* The magistrate of governor of Malta.
"...Paul went in to him and prayed..."
* Why did Paul pray first?
Because God is the one who heals, not Paul or any man.
Paul knows this so he's beseeching the God of all power for His consideration:
"Thy will be done."
"...and he laid his hands on him and healed him."
* Did Paul have anything but germs in his hands?
No, but God used Paul as His instrument of healing so others could believe in the power of God to heal and save through Christ Jesus.
"So when this was done, the rest of those on the island who had diseases also came and were healed."
* Just as Christ had promised:
"Go into all the world and preach the gospel...he who believes will follow...in My name they will...lay hands on the sick and they will recover."
Signs and miracles are given as proof of the truth, the Gospel of Jesus Christ.
"The also honored us in many ways...and provided such things as were necessary."
* Spiritual leaders are to be provided for by those led.
If we have sown spiritual things for you, is it a great thing if we reap your material things?...Even so the Lord has commanded that those who preach the gospel should live from the gospel.
(1 Cor. 9:11, 14)
"...an Alexandrian ship whose figurehead was the twin brothers..."
*"The twin brothers" - Pollux and Castor, sons of Zeus, patron protectors of sailors at sea.
"...we found brethren..."
* Paul knew there were believers in Rome (Italy), he had written them previously from Corinth, between AD 55-58.
"...when Paul saw them, he thanked God and took courage..."
*"He thanked God" -
...in everything give thanks; for this is the will of God in Christ Jesus for you.
(1 Thess. 5:18)
*"Took courage" - He was encouraged by God's faithfulness in providing "brethren."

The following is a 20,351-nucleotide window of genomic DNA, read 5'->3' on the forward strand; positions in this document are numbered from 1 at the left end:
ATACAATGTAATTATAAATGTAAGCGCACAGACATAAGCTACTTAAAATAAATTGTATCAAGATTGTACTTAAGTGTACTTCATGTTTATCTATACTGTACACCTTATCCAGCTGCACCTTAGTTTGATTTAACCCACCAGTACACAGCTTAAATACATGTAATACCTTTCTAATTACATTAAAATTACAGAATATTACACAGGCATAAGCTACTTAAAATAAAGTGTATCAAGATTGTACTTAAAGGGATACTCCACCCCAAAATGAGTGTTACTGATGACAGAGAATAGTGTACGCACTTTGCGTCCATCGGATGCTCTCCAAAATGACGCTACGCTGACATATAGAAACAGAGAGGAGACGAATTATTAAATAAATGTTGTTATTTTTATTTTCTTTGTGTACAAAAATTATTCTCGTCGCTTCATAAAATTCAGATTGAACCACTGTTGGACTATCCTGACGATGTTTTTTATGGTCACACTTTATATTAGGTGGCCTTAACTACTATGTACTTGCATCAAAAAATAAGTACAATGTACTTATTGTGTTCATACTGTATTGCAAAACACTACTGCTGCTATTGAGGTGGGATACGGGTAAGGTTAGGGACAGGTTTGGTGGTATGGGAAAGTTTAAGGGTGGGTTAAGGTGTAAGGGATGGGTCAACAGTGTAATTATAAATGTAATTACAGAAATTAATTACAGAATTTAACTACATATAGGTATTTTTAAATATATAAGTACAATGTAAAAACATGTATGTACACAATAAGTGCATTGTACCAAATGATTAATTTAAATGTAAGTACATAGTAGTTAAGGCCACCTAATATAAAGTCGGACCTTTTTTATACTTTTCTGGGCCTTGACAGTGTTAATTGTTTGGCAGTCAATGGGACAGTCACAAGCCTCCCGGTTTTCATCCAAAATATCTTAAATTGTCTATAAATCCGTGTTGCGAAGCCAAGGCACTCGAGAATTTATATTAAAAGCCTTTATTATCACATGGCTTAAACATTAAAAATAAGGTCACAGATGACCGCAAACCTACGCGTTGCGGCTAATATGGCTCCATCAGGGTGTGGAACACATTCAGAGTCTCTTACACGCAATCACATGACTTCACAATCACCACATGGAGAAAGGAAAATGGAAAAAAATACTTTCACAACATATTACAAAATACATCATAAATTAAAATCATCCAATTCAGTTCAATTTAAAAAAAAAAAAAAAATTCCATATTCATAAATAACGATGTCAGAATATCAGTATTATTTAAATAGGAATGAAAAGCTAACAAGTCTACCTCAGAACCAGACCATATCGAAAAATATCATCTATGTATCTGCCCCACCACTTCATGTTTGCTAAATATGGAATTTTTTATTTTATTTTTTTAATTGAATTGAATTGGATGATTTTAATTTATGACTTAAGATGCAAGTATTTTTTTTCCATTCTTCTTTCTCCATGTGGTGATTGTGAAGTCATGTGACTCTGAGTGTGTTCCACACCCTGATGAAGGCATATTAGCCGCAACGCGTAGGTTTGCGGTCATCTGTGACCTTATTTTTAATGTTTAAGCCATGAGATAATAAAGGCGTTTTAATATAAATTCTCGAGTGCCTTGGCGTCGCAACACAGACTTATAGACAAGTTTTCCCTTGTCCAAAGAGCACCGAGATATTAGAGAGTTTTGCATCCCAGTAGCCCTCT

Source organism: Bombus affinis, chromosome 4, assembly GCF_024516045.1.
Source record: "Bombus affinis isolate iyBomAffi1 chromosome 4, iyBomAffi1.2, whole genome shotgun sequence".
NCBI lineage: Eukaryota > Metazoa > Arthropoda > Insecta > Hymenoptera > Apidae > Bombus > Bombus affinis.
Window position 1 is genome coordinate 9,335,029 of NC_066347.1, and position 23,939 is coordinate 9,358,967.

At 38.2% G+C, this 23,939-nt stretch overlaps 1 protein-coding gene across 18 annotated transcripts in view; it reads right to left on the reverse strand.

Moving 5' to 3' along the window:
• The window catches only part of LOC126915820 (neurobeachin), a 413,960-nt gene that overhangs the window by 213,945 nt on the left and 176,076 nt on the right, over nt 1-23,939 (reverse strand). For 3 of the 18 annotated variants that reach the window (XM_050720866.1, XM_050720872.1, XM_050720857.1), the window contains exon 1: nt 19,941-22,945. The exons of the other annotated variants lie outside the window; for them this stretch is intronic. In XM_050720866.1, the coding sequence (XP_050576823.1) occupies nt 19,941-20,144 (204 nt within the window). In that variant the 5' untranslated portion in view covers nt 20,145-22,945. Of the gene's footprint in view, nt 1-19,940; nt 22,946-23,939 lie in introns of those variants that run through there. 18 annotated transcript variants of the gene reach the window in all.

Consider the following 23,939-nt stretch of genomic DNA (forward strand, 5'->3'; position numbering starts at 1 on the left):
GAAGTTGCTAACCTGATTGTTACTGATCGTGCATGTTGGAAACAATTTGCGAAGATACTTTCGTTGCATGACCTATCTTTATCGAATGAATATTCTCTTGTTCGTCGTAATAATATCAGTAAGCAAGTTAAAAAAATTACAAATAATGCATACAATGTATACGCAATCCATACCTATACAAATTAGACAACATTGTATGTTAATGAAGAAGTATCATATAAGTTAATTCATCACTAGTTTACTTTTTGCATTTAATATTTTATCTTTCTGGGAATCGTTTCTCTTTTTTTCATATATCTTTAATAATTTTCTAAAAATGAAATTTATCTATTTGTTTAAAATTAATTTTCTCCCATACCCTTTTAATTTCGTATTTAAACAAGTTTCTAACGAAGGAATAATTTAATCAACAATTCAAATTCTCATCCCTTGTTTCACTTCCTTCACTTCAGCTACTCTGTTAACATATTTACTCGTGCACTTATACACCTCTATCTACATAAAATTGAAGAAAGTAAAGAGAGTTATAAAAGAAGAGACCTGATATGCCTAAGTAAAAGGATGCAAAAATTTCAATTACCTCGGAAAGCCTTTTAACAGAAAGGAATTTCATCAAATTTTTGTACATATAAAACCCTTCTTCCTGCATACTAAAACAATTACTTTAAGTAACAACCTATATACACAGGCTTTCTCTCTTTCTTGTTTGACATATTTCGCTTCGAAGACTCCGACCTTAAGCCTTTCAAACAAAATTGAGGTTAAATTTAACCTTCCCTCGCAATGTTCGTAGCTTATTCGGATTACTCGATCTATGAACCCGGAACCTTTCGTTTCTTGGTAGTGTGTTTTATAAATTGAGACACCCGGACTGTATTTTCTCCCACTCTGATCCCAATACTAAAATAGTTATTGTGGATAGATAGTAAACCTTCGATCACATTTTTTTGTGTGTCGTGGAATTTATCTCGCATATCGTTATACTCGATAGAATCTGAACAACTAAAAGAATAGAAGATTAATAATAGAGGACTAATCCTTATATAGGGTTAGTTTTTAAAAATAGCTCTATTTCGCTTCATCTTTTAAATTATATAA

"...we came to Rome..."
Finally, Paul came to the city he'd desired to see for so long.
The imperial city of Rome, an ungodly city.
The Roman historian, Seneca, said of Rome:
"It is a cesspool of inequity."
Why did Paul want so badly to come to Rome?
Simply, the Light shines brightest in complete darkness.
"All roads lead to Rome."
If all roads lead to Rome, all roads leave from it.
Christianity established in the center of the Roman empire could now go "to the end of the earth." (Acts 1:8)
And it would. Praise be to God!
Because God can take tragedy and turn it into His triumph, as He did with the shipwreck of Paul, and to the greatest extent at:
THE CROSS OF CHRIST
Can we believe this truth today?
We are currently in a great spiritual battle for the soul of this nation.
Are we seeking God's remedy?
2 Chronicles 7:14
What if that's not His will? What if He has bigger plans to grow His kingdom through tragedy?
As he has in the past.
Let us learn the lesson from the prophet Habakkuk.
Remembering what the wisest man that ever lived next to Christ (1 Kgs. 3:5-13, 4:29-32) said:
Let us hear the conclusion of the whole matter: Fear God and keep His commandments, for this is man's all. For God will bring every work into judgment, including every secret thing, whether good or evil.